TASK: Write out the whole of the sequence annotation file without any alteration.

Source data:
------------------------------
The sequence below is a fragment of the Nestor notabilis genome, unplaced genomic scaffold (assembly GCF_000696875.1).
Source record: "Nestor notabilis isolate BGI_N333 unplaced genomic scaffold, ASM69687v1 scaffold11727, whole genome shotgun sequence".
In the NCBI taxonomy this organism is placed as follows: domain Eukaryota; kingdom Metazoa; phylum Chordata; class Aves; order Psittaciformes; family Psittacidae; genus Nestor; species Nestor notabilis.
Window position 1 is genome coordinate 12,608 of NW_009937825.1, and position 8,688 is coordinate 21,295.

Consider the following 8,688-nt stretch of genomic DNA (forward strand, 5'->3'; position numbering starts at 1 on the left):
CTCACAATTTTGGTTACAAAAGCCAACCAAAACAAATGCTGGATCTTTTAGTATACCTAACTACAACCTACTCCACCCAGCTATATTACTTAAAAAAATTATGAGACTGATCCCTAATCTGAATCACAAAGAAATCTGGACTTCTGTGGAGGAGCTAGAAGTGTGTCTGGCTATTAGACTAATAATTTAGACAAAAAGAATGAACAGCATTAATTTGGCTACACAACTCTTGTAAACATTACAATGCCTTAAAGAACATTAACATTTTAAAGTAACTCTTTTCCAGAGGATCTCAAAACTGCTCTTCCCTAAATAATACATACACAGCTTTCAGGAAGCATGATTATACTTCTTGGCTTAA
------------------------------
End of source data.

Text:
The sequence below is a fragment of the Nestor notabilis genome, unplaced genomic scaffold (assembly GCF_000696875.1).
Source record: "Nestor notabilis isolate BGI_N333 unplaced genomic scaffold, ASM69687v1 scaffold11727, whole genome shotgun sequence".
In the NCBI taxonomy this organism is placed as follows: domain Eukaryota; kingdom Metazoa; phylum Chordata; class Aves; order Psittaciformes; family Psittacidae; genus Nestor; species Nestor notabilis.
Window position 1 is genome coordinate 12,608 of NW_009937825.1, and position 8,688 is coordinate 21,295.

Consider the following 8,688-nt stretch of genomic DNA (forward strand, 5'->3'; position numbering starts at 1 on the left):
CTCACAATTTTGGTTACAAAAGCCAACCAAAACAAATGCTGGATCTTTTAGTATACCTAACTACAACCTACTCCACCCAGCTATATTACTTAAAAAAATTATGAGACTGATCCCTAATCTGAATCACAAAGAAATCTGGACTTCTGTGGAGGAGCTAGAAGTGTGTCTGGCTATTAGACTAATAATTTAGACAAAAAGAATGAACAGCATTAATTTGGCTACACAACTCTTGTAAACATTACAATGCCTTAAAGAACATTAACATTTTAAAGTAACTCTTTTCCAGAGGATCTCAAAACTGCTCTTCCCTAAATAATACATACACAGCTTTCAGGAAGCATGATTATACTTCTTGGCTTAA